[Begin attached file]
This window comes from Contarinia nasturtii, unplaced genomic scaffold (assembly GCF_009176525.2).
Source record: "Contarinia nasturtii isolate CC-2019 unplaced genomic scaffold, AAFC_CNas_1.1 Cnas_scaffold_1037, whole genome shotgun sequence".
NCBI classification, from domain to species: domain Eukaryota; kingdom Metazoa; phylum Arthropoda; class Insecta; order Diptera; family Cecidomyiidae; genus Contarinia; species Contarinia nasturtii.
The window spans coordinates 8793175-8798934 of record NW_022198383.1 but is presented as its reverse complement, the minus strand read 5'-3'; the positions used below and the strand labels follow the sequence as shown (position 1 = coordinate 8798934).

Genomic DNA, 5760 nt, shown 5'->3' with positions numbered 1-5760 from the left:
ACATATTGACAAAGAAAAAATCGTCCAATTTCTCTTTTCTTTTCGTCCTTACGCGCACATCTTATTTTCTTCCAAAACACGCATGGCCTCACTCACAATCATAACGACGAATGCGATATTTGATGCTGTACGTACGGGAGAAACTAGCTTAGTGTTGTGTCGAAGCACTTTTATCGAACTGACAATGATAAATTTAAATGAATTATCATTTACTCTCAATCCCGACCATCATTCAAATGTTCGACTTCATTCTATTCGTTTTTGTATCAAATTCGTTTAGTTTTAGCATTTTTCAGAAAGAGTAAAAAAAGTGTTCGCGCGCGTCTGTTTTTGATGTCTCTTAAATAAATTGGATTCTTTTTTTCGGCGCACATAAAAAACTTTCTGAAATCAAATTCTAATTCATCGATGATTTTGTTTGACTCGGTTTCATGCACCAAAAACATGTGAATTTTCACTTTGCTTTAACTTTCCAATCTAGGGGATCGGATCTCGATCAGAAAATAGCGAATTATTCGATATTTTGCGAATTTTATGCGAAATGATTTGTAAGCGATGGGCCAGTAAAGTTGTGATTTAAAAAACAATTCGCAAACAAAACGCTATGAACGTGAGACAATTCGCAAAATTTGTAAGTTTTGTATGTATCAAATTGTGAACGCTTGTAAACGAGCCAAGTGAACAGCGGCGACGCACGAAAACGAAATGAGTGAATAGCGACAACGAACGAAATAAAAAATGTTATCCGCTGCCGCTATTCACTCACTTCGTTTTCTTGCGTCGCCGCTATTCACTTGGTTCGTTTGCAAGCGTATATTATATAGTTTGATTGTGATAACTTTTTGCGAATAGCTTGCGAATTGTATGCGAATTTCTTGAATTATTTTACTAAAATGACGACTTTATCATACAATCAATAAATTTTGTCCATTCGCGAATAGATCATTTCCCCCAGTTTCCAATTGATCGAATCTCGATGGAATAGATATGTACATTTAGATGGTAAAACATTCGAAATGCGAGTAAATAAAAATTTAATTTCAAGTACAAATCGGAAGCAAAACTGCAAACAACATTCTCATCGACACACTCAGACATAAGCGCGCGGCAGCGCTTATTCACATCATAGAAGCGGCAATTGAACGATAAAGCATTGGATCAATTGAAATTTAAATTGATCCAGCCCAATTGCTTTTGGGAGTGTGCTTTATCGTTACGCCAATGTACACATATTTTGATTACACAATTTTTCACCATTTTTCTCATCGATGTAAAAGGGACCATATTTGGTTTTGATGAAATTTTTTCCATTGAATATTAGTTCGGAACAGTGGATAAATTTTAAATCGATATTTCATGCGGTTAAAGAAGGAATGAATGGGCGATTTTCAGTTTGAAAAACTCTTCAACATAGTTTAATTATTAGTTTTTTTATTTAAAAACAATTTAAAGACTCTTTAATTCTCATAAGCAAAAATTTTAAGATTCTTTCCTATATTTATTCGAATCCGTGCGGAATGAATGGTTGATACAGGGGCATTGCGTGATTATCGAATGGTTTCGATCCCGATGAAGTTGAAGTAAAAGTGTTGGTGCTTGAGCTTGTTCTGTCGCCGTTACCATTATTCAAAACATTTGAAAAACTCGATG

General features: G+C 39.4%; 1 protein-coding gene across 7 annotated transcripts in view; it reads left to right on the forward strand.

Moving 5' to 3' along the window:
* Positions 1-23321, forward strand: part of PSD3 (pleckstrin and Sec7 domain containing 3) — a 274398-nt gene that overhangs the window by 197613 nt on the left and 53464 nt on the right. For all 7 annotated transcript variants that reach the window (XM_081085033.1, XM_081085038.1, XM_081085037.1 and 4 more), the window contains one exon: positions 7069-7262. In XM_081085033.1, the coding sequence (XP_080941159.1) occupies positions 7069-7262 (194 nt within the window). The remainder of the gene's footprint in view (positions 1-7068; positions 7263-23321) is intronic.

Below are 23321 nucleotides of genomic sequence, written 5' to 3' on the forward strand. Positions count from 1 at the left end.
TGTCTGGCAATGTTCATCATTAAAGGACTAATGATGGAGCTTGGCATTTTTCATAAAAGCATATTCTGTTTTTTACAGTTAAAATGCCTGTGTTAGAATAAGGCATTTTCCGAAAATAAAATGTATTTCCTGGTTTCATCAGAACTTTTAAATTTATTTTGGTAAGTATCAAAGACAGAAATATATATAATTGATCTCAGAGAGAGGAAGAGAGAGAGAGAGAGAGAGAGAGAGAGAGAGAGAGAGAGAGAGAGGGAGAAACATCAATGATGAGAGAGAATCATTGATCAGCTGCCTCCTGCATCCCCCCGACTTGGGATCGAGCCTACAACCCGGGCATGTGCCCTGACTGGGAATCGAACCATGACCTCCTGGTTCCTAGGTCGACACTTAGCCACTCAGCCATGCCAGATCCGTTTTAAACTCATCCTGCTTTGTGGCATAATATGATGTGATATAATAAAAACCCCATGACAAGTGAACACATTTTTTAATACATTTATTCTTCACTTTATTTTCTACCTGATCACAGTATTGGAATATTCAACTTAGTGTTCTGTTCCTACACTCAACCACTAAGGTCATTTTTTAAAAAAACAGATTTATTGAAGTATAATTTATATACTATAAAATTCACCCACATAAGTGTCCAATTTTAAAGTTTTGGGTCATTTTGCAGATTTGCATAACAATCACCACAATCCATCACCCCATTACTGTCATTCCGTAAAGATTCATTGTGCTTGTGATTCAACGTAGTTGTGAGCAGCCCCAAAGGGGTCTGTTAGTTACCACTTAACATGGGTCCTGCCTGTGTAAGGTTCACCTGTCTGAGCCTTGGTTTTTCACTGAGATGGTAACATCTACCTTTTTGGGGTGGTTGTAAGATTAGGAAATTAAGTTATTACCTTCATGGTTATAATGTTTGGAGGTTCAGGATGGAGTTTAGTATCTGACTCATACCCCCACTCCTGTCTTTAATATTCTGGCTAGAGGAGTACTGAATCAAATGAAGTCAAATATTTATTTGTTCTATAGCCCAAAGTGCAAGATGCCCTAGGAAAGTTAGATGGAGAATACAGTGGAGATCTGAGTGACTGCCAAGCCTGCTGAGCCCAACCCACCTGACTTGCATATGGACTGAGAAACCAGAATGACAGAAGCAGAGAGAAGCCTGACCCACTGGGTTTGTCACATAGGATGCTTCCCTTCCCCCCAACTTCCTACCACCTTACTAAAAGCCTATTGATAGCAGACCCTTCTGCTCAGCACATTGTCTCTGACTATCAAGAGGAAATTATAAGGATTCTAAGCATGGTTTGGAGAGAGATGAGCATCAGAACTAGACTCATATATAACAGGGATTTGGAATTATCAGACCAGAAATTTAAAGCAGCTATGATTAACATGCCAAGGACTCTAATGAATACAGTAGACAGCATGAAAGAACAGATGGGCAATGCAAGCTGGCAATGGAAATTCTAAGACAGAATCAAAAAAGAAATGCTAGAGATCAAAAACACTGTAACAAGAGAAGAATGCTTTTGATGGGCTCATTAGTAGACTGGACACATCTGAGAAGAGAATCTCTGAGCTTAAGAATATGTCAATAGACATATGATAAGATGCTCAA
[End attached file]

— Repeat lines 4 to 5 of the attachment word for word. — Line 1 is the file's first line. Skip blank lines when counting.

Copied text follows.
The window spans coordinates 8793175-8798934 of record NW_022198383.1 but is presented as its reverse complement, the minus strand read 5'-3'; the positions used below and the strand labels follow the sequence as shown (position 1 = coordinate 8798934).

Genomic DNA, 5760 nt, shown 5'->3' with positions numbered 1-5760 from the left: